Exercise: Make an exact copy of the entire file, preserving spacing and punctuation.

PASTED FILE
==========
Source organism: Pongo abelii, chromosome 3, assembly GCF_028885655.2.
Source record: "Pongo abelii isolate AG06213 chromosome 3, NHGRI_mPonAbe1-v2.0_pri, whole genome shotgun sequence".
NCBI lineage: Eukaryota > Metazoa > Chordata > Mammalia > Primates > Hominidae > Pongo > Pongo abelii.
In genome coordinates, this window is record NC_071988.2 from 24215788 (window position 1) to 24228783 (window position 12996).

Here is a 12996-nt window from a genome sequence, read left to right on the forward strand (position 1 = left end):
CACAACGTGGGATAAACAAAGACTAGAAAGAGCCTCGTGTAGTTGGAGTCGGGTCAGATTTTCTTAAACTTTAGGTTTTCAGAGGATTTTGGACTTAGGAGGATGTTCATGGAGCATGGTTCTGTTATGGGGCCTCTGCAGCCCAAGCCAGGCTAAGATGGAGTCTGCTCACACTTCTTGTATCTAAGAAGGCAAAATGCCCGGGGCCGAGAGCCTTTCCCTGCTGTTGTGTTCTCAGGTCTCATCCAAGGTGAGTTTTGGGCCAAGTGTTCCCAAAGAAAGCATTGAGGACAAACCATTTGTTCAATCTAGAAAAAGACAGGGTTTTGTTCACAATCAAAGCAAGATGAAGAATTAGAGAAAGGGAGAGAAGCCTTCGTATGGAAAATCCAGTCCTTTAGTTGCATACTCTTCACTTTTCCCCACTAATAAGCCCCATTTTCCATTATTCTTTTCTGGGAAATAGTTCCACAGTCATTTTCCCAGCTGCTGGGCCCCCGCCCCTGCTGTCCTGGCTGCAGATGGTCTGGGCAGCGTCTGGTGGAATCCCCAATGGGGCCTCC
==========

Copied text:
Source organism: Pongo abelii, chromosome 3, assembly GCF_028885655.2.
Source record: "Pongo abelii isolate AG06213 chromosome 3, NHGRI_mPonAbe1-v2.0_pri, whole genome shotgun sequence".
NCBI lineage: Eukaryota > Metazoa > Chordata > Mammalia > Primates > Hominidae > Pongo > Pongo abelii.
In genome coordinates, this window is record NC_071988.2 from 24215788 (window position 1) to 24228783 (window position 12996).

Here is a 12996-nt window from a genome sequence, read left to right on the forward strand (position 1 = left end):
CACAACGTGGGATAAACAAAGACTAGAAAGAGCCTCGTGTAGTTGGAGTCGGGTCAGATTTTCTTAAACTTTAGGTTTTCAGAGGATTTTGGACTTAGGAGGATGTTCATGGAGCATGGTTCTGTTATGGGGCCTCTGCAGCCCAAGCCAGGCTAAGATGGAGTCTGCTCACACTTCTTGTATCTAAGAAGGCAAAATGCCCGGGGCCGAGAGCCTTTCCCTGCTGTTGTGTTCTCAGGTCTCATCCAAGGTGAGTTTTGGGCCAAGTGTTCCCAAAGAAAGCATTGAGGACAAACCATTTGTTCAATCTAGAAAAAGACAGGGTTTTGTTCACAATCAAAGCAAGATGAAGAATTAGAGAAAGGGAGAGAAGCCTTCGTATGGAAAATCCAGTCCTTTAGTTGCATACTCTTCACTTTTCCCCACTAATAAGCCCCATTTTCCATTATTCTTTTCTGGGAAATAGTTCCACAGTCATTTTCCCAGCTGCTGGGCCCCCGCCCCTGCTGTCCTGGCTGCAGATGGTCTGGGCAGCGTCTGGTGGAATCCCCAATGGGGCCTCC